Like immigration, international trade and global supply chains are critical to the successful manufacture of vaccines. Pfizer and BioNTech are producing their vaccine at multiple locations in the United States and abroad, including in Germany, Belgium, Algeria, Egypt, China, Turkey, Ireland, and Singapore, according to a summary by the Cato Institute’s Scott Lincicome. Moderna is manufacturing its vaccine in the United States, Switzerland, and Spain.

Key inputs come from all around the globe. The active elements in both vaccines are encapsulated in “lipid nanoparticles” that Pfizer and BioNTech obtain from Acuitas, a specialist Canadian company, reports the Financial Times.

Many vaccines depend on adjuvants, a secondary chemical that acts alongside the vaccine to provoke the right kind of immune response and ensure the immune system “remembers” it. The active ingredient in one widely-used adjuvant “comes from the soapbark tree, which grows in the mountains of Chile,” reports Bloomberg.

But alternatives are being developed: The California-based biotech firm Amyris has been testing an adjuvant produced by fermenting raw sugarcane in Brazil and then processing that product in American factories. The company has committed to deliver 10 tons of its product by the end of the year, Bloomberg adds.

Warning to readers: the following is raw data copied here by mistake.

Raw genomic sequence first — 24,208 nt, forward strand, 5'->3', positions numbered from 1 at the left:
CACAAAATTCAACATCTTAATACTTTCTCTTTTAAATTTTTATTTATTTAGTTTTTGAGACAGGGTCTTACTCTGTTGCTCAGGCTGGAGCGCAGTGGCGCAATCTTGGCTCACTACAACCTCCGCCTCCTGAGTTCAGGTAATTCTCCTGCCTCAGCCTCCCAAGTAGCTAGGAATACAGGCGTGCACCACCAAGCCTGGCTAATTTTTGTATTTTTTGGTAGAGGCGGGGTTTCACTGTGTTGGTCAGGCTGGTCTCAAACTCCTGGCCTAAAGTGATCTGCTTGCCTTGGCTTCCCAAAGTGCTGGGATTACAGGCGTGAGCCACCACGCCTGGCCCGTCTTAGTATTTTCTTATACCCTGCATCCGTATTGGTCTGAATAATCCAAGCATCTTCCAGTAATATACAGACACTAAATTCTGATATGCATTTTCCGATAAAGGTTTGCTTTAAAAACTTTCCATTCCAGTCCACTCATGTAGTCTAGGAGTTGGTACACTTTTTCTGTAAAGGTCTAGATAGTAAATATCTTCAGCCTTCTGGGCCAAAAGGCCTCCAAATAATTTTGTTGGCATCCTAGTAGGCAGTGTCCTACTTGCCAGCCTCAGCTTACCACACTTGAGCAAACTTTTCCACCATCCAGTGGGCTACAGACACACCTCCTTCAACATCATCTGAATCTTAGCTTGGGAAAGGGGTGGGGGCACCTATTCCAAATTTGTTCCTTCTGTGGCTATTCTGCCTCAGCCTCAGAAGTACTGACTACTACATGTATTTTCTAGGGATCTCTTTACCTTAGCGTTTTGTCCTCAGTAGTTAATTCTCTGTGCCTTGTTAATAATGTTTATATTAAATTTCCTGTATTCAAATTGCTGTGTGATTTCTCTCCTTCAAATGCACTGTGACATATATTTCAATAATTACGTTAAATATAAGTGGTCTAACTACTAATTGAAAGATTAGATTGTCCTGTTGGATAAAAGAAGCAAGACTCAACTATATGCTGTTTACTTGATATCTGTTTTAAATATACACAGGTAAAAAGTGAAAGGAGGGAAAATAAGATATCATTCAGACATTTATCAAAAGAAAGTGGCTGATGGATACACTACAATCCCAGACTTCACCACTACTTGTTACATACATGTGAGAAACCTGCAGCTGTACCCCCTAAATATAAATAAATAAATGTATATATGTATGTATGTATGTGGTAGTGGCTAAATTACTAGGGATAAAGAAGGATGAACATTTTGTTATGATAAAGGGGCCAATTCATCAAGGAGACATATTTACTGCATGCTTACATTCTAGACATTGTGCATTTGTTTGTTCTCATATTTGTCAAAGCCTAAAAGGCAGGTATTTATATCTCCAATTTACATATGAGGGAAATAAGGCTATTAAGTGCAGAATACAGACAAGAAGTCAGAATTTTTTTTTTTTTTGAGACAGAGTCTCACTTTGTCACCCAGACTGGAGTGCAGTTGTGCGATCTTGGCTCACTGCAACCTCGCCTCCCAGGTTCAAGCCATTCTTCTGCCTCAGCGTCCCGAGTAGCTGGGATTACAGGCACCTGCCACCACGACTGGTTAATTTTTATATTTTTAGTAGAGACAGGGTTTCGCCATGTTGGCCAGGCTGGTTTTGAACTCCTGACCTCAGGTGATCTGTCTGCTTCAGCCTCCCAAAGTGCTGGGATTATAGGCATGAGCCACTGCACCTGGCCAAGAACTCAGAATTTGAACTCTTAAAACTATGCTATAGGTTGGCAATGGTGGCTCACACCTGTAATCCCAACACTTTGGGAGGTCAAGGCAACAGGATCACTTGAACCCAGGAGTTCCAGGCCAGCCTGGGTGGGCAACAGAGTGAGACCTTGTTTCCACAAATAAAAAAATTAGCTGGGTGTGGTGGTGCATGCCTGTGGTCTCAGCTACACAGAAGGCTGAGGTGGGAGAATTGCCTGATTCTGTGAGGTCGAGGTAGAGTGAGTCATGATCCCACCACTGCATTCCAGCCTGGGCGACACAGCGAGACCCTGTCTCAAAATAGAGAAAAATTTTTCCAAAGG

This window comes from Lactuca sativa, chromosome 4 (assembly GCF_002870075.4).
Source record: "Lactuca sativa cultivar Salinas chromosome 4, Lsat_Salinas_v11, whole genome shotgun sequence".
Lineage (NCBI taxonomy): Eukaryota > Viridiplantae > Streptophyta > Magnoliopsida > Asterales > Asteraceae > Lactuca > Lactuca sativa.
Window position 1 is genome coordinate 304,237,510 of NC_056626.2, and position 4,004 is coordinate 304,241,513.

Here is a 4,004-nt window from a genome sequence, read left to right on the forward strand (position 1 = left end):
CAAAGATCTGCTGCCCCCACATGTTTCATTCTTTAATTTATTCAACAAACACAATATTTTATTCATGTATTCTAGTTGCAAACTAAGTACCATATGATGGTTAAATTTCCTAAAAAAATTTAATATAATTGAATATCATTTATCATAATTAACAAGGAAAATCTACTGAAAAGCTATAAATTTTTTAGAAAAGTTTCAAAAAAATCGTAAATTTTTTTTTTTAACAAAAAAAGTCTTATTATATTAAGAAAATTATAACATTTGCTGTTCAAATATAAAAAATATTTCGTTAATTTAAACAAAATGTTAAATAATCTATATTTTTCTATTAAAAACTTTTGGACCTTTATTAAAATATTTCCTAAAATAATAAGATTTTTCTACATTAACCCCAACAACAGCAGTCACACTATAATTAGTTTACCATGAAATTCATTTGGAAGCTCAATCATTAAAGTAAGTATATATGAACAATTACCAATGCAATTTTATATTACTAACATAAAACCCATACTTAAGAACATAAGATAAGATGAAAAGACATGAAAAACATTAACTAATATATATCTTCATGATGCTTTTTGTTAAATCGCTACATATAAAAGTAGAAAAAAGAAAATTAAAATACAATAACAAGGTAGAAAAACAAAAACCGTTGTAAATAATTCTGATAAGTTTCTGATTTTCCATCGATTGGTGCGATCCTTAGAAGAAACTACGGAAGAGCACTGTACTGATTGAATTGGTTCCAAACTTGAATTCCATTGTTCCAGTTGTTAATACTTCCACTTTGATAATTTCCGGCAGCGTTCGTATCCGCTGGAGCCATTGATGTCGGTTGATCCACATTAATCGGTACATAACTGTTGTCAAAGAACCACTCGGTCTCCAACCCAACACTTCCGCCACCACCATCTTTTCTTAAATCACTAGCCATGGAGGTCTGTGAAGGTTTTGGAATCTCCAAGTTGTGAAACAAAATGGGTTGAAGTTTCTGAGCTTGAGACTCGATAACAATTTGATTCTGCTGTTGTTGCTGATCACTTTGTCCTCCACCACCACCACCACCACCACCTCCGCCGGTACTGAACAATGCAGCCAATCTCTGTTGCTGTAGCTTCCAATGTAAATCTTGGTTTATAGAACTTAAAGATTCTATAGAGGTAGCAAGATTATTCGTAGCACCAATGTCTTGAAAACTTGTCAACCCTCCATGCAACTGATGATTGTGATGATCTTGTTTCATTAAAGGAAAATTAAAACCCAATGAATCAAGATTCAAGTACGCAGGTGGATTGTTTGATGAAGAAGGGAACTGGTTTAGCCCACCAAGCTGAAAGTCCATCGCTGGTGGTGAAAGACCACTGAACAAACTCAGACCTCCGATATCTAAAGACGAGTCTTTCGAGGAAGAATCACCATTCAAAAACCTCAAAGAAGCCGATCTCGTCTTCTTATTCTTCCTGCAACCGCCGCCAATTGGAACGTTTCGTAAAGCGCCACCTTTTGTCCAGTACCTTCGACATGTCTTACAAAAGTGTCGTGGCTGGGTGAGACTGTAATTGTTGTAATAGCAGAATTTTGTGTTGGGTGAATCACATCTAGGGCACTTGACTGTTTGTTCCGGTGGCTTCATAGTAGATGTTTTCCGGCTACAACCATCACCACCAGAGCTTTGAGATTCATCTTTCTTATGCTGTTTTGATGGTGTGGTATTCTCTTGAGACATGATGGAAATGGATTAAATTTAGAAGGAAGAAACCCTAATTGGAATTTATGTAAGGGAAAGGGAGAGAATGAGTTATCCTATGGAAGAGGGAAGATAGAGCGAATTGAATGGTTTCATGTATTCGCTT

Vials to carry the vaccine must be produced in huge numbers as well. Iconic glass manufacturer Corning developed a tiny medical glass container dubbed Valor that is fortified against “cracks, flakes and breaks that could thwart global efforts to stop the coronavirus,” reports the Wall Street Journal.

Corning is manufacturing its vials in New York and North Carolina, but vial production is also global. The giant German glassmaker Schott AG produces huge quantities of medical borosilicate for vials at its four melting facilities: two in Germany and one each in India and Brazil.

Vaccine Distribution Powered by American Businesses

Logistics firms such as UPS have been preparing for a global D-Day-like operation for months. UPS is expanding its healthcare-related facilities in California, Hungary, Shanghai, the United Kingdom and at the UPS Worldport in Kentucky. UPS has also built out its dry ice production capabilities to facilitate storage and shipping.

FedEx reports it has “over 5,000 facilities, 80,000 vehicles, 670 aircraft and half a million team members around the globe” ready to deploy. The shipper also has nearly 90 cold-chain facilities across its global network to store vaccines as needed.